A live toad every morning

Corrections to the blogosphere, the consensus, and the world

Monday, September 12, 2016


Went to see (on film) the Almedia Theatre production of Richard iii, with Ralph Fiennes; a fairly intimidating performance, lacking the antic malice of Olivier. There were some lines I didn’t remember –
I have no brother, I am like no brother; 
And this word 'love,' which graybeards call divine, 
Be resident in men like one another 
And not in me: I am myself alone. 
 on returning home, I checked it out and found they’d shifted quite a lot out of Henry VIth Part 3 into Richard – and left out other bits, particularly from the last battle scenes.  Let me see, what other Richards have I consulted?  Anthony Sher, and Ian McKellen.  But I should see if I can buy the rest of the Wars of the Roses tetralogy to add to our already vast stack of unwatched Shakespeares: I think we have a tempest, a Macbeth, and a Hal 8 waiting.  Rose resists putting them on for the good reason that she’s virtually certain to fall asleep in front of them unless she’s been forethoughful enough to have six strong coffees in the afternoon.
The trouble with Richard, though, as a study in villainy, is not that Richard is over the top but that he has to be so very over the top to be any worse than everybody else in the family, or, indeed, the peerage.  Everybody is plotting the death of everybody else; if you gave the soliloquies to someone else – Buckingham, say – Richard would almost fade into the background.
Actually, that bit of Hal VI III – and in the actual play,
brings to mind Peer Gynt;
Out yonder, under the shining vault,
among men the saying goes: “Man, be thyself!”
At home here with us, ’mid the tribe of the trolls,
the saying goes: “Troll, to thyself be — enough!”
Anne felt that way:
I want to be normal, to love and be loved, crisp new love, but I still prefer not to make close bonds with mortals. Mine is the troll's motto, "To thyself be enough."
I didn’t ask her if she was rooting for Richard, but I wouldn’t be surprised; a disability thing.
In the Olivier version, too, he actually retained, a few lines from Colley Cibber’s rewriting – the one that drove what one might call the real version off the stage for two hundred years, except that, as the Fiennes version shows, the real version isn’t staged today either, it being rather hard to follow as being the last  episode in a continuing series.  One episode of Game of Thrones would be hard to follow, too.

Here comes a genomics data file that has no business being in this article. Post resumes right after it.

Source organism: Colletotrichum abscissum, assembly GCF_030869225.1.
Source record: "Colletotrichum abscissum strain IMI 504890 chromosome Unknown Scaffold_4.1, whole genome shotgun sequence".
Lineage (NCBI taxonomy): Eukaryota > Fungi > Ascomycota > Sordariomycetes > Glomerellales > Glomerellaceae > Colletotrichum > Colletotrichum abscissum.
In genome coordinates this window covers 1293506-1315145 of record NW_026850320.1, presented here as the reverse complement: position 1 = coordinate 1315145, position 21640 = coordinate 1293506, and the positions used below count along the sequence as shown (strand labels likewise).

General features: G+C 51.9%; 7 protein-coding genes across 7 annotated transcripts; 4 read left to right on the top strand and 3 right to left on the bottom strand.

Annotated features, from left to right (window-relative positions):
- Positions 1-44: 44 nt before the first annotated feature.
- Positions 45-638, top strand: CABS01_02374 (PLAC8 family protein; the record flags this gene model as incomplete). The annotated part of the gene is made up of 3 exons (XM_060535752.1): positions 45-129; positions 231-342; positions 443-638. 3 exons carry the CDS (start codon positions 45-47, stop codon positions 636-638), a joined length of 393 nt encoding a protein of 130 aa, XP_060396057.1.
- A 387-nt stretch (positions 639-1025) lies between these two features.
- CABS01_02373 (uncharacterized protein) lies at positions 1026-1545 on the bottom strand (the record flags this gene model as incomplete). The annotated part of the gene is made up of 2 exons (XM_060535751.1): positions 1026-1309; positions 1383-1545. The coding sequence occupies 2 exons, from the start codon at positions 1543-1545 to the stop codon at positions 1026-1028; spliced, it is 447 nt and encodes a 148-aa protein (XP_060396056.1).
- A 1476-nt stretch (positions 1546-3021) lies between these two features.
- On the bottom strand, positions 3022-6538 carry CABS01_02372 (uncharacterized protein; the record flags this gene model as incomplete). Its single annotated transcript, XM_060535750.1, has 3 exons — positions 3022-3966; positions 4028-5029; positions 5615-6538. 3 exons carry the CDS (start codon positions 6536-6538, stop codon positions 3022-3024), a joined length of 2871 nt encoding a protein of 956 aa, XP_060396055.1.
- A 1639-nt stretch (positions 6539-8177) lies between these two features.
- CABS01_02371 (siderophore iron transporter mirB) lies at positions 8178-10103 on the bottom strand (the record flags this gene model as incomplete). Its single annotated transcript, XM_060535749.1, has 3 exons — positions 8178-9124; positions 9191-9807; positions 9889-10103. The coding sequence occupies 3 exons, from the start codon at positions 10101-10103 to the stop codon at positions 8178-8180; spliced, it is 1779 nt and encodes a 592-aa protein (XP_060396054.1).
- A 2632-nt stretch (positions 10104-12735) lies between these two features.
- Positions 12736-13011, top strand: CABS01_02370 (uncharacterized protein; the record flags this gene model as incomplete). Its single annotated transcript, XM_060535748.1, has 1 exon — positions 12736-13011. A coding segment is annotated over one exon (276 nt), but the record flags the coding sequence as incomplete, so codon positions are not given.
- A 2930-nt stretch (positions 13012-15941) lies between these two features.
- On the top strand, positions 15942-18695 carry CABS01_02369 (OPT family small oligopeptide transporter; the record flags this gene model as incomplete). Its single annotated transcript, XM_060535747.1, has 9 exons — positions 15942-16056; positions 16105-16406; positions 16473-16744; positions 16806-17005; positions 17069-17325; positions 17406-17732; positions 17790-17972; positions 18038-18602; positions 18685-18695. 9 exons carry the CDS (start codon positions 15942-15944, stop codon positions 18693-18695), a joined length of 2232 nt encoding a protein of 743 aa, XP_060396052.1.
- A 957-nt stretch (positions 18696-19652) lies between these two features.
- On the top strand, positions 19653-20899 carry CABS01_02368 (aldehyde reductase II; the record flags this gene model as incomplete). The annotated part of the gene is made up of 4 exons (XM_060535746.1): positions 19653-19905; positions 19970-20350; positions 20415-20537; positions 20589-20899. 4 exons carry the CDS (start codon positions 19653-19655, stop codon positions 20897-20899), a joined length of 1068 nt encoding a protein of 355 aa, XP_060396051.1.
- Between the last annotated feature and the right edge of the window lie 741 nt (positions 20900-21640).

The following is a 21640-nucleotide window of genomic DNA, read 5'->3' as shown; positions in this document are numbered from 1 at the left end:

Anyway, I’ve ordered the Hollow Crown from Amazon, with Cumberbatch as Richard, and am weighing up going back to the Peter Hall version, with Ian Holm.  As Schopenhauer says, when purchasing books one is under the illusion that one is purchasing the time needed to read them, and the same goes double for DVDs.

Friday, September 09, 2016

Give me that old time religion

I entirely agree with Julie Szego  (Age, 9/9/16) that in a secular society like ours we shouldn't tolerate religously-based body-shaming clothing practices.  I do, however, have some difficulty understanding why covering up the bits that Jehovah wants covered is OK and only covering up the extra bits that Allah wants covered is wrong. Let's have some consistency; if we're going to say that god's handiwork should be exposed to the sun without shame, let's listen to Apollo and start with trousers.

Thursday, September 01, 2016

What I did on my holidays

What I did on my holidays
By Chris Borthwick

After blanketing two nations
With a swathe of presentations
Rose came home with little patience
Needing some time off the clock:
So to build up her bonhomonie
I signed her up for an Astronomy
(And sightseeing and gastronomy)
Weekend at Ayers Rock.

I had made the whole arrangement -
A prescription for derangement
And a cause of some estrangement
On the trip to Field of Light,
Where the hostess was insistent
That our absence from her list meant
That our booking, while existent,
Was for quite another night.

Rose wallowed deep in sorrow
Till the advent of the morrow
Brought astronomers to follow
And infusions of caffeine:
And several days of lectures
Would effectively infect us
With incredible perspectives
And authority to dream.

Outside, we apprehended,
Were the southern plains extended,
But inside the vision splendid 
Of the everlasting stars -
Though everlasting’s a misnomer --
With black holes and quantum foam a
Final ending was gone over
In the coffeeshops and bars.

We had rather more than two tries
Seeing Uluru at sunrise,